FIRST embarked on an AI challenge to test different platforms, from text generators to video editing tools. Our testers dove into a wide range of AI tools, including Chat GPT, Gemini, Runway, Ocoya, Beautiful.AI, Ideogram, Gamma, and Wordtune. Ultimately, we were searching for successful outputs to see if that tool could be our next experience design collaborator. We also strongly emphasized testing tools within the boundaries of ethical intellectual property and data practices, especially with sensitive data.  Data Ethics also means asking hard questions about the possible risks and consequences to people whom the data is about and the organizations who use that data. It’s important to understand how data will be used, consider who should have access to it, and anticipate how data could be misused. We consult with our Compliance team to ensure we are using best practices every step of the way.

After weeks of testing, we came out with three main takeaways:

Unlocking time

Most tools saved some time, although minimal, giving you a good head start, but we found you still need to tweak and iterate. For example, Ocoya is a great starting point for a social media post and saves time while developing copy. Another tester used ChatGPT, which saved them approximately 45 minutes of content writing, but found the tool gave too much detail. The user had to refine instructions or read through the details and decide what was useful and worth keeping. 

Inspiring creativity

Our testers found that although outputs weren’t client-ready, they helped with the creative process and inspired new ways of thinking. Tools like the video editing platform Runway, were a good jumping-off point to generate ideas and can be used as a creative exercise to, at the very least, help you understand what you’re actually looking for through specific prompts.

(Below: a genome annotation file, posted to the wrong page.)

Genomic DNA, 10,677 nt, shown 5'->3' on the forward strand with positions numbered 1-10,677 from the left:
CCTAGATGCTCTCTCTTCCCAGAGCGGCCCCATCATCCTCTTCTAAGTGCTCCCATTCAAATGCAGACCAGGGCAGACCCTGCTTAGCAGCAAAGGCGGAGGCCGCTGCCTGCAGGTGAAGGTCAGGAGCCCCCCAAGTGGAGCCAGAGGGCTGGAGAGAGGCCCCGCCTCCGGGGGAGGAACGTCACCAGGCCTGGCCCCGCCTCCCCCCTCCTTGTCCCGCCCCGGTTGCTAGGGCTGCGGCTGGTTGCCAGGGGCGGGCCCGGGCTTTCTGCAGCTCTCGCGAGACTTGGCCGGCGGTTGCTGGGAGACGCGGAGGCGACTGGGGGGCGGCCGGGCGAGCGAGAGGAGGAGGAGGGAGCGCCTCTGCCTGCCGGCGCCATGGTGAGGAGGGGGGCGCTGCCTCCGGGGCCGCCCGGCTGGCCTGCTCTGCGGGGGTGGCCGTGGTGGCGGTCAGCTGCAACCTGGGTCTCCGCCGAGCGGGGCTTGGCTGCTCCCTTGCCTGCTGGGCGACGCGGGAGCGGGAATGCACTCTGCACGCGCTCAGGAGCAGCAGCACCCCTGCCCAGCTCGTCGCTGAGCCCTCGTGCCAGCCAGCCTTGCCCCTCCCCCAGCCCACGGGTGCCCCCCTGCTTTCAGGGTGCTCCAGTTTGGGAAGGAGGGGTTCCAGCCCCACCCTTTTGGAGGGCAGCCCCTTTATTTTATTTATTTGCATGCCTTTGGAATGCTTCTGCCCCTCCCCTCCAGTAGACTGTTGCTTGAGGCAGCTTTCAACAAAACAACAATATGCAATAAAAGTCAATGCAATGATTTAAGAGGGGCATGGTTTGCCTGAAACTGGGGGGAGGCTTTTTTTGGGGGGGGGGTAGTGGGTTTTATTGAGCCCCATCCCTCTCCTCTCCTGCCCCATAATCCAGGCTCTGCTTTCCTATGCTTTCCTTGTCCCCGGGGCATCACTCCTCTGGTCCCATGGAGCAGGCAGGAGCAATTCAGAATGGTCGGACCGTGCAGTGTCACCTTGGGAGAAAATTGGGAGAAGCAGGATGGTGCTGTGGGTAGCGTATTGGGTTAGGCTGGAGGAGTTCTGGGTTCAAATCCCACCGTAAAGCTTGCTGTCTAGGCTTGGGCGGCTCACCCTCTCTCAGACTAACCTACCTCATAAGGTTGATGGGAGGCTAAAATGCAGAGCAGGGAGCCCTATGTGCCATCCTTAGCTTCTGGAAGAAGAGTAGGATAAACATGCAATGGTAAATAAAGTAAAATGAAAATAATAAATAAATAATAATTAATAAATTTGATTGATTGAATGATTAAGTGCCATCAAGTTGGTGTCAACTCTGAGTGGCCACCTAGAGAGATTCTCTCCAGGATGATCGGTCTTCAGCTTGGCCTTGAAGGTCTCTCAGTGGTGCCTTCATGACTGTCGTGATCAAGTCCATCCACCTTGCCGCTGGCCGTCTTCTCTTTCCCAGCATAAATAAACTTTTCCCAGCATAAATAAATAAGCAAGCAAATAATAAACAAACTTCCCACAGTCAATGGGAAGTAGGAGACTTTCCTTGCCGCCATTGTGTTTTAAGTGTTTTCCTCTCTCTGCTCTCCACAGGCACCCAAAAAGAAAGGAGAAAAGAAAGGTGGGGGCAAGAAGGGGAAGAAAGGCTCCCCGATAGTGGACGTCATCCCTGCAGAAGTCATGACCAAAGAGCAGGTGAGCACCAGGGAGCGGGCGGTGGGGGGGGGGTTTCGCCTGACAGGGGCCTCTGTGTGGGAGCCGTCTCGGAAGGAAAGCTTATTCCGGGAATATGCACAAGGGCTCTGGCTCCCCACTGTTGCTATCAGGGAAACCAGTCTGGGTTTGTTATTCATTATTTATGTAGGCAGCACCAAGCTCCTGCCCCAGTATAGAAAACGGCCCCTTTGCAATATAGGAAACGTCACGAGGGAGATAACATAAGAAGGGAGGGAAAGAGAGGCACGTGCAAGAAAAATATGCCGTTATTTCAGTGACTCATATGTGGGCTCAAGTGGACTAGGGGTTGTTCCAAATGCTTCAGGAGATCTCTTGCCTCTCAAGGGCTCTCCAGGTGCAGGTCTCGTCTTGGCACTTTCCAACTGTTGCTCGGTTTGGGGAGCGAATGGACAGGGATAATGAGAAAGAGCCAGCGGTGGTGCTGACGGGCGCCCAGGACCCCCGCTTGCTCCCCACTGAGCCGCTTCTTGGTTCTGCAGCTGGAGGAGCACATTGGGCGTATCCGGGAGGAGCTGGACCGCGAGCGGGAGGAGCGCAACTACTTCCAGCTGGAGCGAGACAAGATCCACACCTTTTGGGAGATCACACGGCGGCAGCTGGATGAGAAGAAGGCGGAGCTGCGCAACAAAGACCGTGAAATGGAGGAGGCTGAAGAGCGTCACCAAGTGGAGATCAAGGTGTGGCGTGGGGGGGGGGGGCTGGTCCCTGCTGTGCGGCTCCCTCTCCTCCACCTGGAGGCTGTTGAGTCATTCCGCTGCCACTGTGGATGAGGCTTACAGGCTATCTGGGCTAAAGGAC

AI still needs humans

From a quality standpoint, the tools we tested weren’t 100% reliable. Our testers that used text-based generators found their outputs in part successful; however, they do not entirely eliminate the need for human review and refinement.  Additionally,  for creative roles like video designers, it became evident that the AI tools couldn’t replicate all the skills of a human designer.

So What’s Our Take?

AI in the events industry isn’t just about innovation; it’s about the responsibility to create events that are cutting-edge, emotionally resonant, and deeply human while always prioritizing responsible data and intellectual property practices. We look forward to testing more tools and seeing how the industry integrates AI into future experiences.